Fortunately, new movements committed to food justice and food sovereignty are challenging this paradigm, and a new book, Our Food, Our Right, by the Seattle-based Community Alliance for Global Justice, offers a comprehensive, inviting, and highly accessible introduction to all the inspiring new efforts to democratize our food system and make good food accessible to all. Filled with stories from local efforts in the Seattle area and beyond, the book helps us see a much broader scope of challenges to agribusiness dominance and illuminates often-invisible efforts based in immigrant neighborhoods, innovative community garden projects, and on sustainable local farms, among others.

We get a glimpse into Native American kitchens, new efforts to organize farmworkers, and the front lines of resistance to agribusiness control and GMOs from as far away as Brazil and Kenya. The book also features interviews with an impressive array of farmers, mainly youthful ones, whose farms are urban, subscription-based (CSA), biodynamic, or located on formerly vacant lots. The interviews offer an opportunity to understand each farm’s unique challenges, accomplishments, and how they benefit from community support. There are numerous photos and illustrations, and even a section of color photos.

Uniquely for a book of this type, there are also 22 recipes, often relying on wild edibles as well as garden vegetables, along with a healthy share of fresh salmon – probably the Northwest’s most important signature food. There’s also an excellent how-to section offering tips on gardening and winter food preservation. In short, this book offers something to everyone who’s concerned about the future of our food, with numerous inviting starting points for those who are just starting to learn about the new community-based food movements. It’s an outstanding resource for libraries, schools, community centers, and for everyone you know who’s concerned about the state of our food system and wants to know what to do about it.”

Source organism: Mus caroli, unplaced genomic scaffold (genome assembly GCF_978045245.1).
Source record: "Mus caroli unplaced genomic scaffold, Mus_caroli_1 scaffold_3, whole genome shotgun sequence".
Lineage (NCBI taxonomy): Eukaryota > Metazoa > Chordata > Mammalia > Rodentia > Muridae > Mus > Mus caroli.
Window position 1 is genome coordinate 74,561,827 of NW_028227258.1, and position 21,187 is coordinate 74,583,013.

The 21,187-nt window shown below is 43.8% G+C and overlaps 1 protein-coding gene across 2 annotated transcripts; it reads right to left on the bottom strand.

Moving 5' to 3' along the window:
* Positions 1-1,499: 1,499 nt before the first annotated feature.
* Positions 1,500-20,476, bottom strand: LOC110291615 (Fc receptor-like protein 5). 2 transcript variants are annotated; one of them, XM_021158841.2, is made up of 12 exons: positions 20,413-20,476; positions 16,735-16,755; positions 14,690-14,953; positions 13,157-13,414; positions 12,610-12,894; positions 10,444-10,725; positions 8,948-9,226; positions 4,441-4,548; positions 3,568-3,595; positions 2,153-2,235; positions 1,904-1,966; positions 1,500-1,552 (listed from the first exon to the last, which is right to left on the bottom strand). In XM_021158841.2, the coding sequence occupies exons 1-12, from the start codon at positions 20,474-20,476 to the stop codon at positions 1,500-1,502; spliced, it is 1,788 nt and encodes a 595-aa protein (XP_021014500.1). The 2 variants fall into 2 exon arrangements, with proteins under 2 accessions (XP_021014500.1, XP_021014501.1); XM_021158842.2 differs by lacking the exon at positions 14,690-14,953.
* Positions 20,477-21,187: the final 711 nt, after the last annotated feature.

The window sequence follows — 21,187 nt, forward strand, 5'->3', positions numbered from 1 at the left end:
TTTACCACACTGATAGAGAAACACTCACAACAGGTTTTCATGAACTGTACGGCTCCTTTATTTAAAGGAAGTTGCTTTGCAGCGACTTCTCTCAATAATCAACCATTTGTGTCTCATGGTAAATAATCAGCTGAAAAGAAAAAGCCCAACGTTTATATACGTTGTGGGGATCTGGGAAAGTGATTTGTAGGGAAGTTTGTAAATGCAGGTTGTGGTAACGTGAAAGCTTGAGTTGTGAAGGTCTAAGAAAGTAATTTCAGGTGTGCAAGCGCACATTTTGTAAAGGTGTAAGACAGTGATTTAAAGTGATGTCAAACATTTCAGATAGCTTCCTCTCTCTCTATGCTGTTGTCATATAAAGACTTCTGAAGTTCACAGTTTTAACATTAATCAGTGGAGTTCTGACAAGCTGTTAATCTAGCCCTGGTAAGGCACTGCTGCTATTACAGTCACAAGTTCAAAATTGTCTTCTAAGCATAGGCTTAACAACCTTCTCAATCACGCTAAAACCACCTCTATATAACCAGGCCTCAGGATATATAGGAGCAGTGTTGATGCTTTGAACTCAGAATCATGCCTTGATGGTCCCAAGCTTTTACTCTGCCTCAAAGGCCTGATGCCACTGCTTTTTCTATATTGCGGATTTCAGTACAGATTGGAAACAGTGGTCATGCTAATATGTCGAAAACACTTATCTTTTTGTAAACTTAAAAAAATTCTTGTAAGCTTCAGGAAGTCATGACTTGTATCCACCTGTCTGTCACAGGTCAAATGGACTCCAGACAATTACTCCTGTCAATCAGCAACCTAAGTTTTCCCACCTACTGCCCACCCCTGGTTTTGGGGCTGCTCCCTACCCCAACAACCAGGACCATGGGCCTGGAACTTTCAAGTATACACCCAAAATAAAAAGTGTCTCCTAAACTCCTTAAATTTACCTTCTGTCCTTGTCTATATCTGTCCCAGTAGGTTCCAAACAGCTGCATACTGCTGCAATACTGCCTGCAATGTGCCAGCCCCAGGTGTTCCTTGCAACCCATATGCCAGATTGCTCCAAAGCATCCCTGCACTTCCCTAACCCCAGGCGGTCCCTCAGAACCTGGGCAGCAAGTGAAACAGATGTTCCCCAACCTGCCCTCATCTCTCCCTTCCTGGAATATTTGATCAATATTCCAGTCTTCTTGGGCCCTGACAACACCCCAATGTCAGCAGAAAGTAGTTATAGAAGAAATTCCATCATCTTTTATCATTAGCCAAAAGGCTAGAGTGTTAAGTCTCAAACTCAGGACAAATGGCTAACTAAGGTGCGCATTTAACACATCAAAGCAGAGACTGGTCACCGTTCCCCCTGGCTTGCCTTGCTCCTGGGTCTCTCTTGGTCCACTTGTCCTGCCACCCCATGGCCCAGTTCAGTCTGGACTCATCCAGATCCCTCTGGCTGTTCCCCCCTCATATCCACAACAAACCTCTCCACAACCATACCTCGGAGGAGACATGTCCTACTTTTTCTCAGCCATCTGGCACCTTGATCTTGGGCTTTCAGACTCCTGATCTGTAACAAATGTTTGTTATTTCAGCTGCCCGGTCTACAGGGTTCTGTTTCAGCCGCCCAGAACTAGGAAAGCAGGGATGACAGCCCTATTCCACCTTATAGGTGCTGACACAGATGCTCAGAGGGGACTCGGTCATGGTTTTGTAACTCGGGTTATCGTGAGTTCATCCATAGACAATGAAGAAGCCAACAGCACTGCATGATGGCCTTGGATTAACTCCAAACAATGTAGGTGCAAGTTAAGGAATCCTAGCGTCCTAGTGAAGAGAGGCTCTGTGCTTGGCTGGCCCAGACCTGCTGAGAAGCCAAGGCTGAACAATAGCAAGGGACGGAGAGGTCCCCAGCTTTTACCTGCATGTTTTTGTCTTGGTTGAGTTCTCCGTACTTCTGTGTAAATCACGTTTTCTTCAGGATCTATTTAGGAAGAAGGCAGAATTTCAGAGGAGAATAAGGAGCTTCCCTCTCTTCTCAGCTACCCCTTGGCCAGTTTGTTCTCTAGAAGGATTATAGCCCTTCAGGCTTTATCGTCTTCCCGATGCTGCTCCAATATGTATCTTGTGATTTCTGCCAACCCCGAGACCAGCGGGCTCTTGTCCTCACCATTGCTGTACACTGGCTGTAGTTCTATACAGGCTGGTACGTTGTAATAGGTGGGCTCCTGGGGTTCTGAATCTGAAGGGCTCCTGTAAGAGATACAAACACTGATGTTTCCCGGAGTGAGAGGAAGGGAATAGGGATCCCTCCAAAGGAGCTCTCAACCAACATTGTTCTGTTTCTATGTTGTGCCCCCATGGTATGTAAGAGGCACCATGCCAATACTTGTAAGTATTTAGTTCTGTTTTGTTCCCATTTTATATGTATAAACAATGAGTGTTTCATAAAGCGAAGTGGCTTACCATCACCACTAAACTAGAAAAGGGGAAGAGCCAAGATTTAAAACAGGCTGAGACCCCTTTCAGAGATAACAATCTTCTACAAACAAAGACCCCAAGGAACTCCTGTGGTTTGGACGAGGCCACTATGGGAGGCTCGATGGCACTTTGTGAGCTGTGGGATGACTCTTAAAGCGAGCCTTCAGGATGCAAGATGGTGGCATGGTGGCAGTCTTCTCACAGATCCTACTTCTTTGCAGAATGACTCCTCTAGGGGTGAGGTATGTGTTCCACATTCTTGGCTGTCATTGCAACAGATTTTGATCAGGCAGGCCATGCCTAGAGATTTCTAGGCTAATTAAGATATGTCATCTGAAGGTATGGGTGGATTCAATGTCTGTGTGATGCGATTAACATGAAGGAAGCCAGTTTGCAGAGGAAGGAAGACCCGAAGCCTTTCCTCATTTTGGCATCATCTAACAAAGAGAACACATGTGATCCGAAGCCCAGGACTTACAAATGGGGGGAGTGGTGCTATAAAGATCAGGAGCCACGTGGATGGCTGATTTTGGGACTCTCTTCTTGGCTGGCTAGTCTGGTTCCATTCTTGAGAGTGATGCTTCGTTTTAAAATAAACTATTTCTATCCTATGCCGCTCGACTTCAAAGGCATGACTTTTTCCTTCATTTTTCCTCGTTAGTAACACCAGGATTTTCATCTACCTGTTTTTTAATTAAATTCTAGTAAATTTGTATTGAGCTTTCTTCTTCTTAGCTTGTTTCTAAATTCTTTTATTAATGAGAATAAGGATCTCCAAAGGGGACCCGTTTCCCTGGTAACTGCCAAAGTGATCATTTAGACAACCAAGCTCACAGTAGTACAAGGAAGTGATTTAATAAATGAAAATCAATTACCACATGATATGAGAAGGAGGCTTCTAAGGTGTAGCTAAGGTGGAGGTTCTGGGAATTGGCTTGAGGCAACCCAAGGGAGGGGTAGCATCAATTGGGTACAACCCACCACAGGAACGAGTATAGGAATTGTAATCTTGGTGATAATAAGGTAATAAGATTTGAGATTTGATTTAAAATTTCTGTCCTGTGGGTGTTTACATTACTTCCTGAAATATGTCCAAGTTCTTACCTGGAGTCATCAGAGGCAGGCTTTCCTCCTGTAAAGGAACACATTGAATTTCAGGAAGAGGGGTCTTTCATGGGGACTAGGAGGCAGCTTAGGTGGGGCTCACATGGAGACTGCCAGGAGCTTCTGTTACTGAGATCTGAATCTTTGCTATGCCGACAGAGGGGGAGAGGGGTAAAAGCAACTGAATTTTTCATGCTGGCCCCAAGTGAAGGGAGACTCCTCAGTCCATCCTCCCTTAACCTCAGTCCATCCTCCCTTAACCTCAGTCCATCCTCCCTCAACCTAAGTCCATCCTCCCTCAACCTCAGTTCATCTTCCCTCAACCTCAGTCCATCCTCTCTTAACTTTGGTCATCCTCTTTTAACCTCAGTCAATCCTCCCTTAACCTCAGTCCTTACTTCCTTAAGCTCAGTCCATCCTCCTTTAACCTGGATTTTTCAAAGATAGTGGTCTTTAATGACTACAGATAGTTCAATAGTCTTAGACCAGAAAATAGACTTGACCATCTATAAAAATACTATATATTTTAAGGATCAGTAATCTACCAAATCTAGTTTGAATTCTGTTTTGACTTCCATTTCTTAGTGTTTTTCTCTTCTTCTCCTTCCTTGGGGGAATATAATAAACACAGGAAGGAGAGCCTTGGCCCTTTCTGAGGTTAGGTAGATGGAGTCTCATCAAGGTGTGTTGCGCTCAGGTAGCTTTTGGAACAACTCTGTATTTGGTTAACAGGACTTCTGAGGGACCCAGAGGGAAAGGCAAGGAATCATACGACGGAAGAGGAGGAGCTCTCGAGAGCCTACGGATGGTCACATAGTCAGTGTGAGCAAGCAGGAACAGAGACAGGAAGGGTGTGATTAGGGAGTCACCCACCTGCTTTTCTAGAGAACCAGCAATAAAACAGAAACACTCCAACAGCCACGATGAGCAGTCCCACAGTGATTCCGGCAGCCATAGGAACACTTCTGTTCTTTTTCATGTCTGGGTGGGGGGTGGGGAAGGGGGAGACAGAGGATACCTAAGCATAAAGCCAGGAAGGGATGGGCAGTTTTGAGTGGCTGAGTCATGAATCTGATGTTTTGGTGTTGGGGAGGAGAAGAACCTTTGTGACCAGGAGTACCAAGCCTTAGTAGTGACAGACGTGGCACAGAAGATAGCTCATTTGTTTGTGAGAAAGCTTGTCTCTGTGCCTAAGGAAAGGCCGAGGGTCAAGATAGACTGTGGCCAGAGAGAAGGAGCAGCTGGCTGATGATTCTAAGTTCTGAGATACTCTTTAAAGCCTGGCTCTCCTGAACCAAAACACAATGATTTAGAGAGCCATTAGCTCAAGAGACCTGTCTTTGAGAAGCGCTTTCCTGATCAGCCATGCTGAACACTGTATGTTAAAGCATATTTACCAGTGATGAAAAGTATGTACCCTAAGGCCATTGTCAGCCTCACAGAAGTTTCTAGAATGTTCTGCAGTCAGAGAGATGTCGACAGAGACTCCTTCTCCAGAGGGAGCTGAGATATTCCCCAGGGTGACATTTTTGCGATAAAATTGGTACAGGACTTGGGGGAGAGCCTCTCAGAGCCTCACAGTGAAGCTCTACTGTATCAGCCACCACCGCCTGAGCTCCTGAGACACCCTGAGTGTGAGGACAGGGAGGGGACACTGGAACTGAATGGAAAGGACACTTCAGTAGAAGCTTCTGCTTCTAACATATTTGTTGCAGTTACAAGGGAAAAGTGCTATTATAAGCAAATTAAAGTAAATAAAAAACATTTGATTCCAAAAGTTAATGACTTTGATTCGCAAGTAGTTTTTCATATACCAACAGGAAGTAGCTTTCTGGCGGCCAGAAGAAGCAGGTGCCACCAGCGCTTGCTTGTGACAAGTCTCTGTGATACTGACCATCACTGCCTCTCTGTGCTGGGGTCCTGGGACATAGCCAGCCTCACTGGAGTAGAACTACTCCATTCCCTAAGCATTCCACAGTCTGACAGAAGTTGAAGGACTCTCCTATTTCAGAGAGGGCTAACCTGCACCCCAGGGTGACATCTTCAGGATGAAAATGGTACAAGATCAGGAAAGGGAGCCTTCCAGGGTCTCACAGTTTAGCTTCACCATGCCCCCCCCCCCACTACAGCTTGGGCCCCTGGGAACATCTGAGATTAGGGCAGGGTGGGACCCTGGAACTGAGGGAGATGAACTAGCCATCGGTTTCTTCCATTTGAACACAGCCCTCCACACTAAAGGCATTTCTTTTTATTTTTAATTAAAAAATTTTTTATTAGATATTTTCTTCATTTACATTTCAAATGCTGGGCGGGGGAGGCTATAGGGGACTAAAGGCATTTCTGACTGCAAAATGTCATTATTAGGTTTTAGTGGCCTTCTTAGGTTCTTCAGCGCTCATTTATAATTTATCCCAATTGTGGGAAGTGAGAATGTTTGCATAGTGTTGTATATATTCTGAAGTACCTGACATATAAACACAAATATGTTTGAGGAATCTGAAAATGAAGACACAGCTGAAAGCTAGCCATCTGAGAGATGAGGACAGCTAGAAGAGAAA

- Brian Tokar, Institute for Social Ecology

“I’ve selected Our Food, Our Right [OFOR] as the textbook for my Sustainable Food System Practices class at Seattle Culinary Academy.  It starts by introducing the concept of Food Sovereignty, which is how I begin my class.  It is full of examples of what people have accomplished to bring about positive changes in our struggling food system.  The Farmer Profiles chapter is a reminder that farmers’ struggles and successes are interrelated to our communities.  I feel that it is a great educational tool for aspiring culinary professionals who want to make food justice part of their work.

OFOR is a “sustainable food” guide for people wanting to initiate positive changes in their kitchens, backyards, communities, and world.  The DIY food growing and preservation chapter is a great way to make changes at home.  Stories of local and global food activism are inspiring.  Readers will find many references to help gather more information and find ways to get involved and bring about change.  This book is an informative and motivating resource for anyone wanting to improve our food system.”

- Gregg Shiosaki, Instructor, Seattle Culinary Academy

Tags: , ,

Leave Comment